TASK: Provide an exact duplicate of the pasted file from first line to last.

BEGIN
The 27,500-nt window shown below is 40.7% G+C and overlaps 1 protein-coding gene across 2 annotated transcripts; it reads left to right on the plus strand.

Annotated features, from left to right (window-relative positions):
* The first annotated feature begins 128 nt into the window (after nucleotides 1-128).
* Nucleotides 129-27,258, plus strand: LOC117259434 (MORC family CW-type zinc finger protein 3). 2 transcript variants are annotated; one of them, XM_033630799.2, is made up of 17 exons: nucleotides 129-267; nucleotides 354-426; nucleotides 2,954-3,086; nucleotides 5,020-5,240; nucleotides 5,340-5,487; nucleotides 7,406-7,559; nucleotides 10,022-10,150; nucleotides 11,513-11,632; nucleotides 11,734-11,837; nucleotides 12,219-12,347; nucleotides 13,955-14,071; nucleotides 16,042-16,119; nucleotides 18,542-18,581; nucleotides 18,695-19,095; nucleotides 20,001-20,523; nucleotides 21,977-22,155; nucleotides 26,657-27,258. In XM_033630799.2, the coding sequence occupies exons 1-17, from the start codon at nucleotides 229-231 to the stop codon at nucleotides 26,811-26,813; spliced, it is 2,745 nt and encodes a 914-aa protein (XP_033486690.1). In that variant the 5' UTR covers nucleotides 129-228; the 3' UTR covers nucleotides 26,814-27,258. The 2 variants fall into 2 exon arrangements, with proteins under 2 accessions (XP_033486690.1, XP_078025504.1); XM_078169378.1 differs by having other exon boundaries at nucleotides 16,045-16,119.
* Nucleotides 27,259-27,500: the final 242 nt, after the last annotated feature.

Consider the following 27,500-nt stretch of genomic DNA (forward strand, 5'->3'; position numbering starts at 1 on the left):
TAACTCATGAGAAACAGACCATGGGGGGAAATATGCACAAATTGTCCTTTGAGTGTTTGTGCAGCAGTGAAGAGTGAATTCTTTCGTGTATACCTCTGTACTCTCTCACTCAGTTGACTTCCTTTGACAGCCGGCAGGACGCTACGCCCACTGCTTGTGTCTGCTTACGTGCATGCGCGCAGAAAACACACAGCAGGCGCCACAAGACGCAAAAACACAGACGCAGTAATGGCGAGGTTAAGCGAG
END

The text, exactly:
The 27,500-nt window shown below is 40.7% G+C and overlaps 1 protein-coding gene across 2 annotated transcripts; it reads left to right on the plus strand.

Annotated features, from left to right (window-relative positions):
* The first annotated feature begins 128 nt into the window (after nucleotides 1-128).
* Nucleotides 129-27,258, plus strand: LOC117259434 (MORC family CW-type zinc finger protein 3). 2 transcript variants are annotated; one of them, XM_033630799.2, is made up of 17 exons: nucleotides 129-267; nucleotides 354-426; nucleotides 2,954-3,086; nucleotides 5,020-5,240; nucleotides 5,340-5,487; nucleotides 7,406-7,559; nucleotides 10,022-10,150; nucleotides 11,513-11,632; nucleotides 11,734-11,837; nucleotides 12,219-12,347; nucleotides 13,955-14,071; nucleotides 16,042-16,119; nucleotides 18,542-18,581; nucleotides 18,695-19,095; nucleotides 20,001-20,523; nucleotides 21,977-22,155; nucleotides 26,657-27,258. In XM_033630799.2, the coding sequence occupies exons 1-17, from the start codon at nucleotides 229-231 to the stop codon at nucleotides 26,811-26,813; spliced, it is 2,745 nt and encodes a 914-aa protein (XP_033486690.1). In that variant the 5' UTR covers nucleotides 129-228; the 3' UTR covers nucleotides 26,814-27,258. The 2 variants fall into 2 exon arrangements, with proteins under 2 accessions (XP_033486690.1, XP_078025504.1); XM_078169378.1 differs by having other exon boundaries at nucleotides 16,045-16,119.
* Nucleotides 27,259-27,500: the final 242 nt, after the last annotated feature.

Consider the following 27,500-nt stretch of genomic DNA (forward strand, 5'->3'; position numbering starts at 1 on the left):
TAACTCATGAGAAACAGACCATGGGGGGAAATATGCACAAATTGTCCTTTGAGTGTTTGTGCAGCAGTGAAGAGTGAATTCTTTCGTGTATACCTCTGTACTCTCTCACTCAGTTGACTTCCTTTGACAGCCGGCAGGACGCTACGCCCACTGCTTGTGTCTGCTTACGTGCATGCGCGCAGAAAACACACAGCAGGCGCCACAAGACGCAAAAACACAGACGCAGTAATGGCGAGGTTAAGCGAG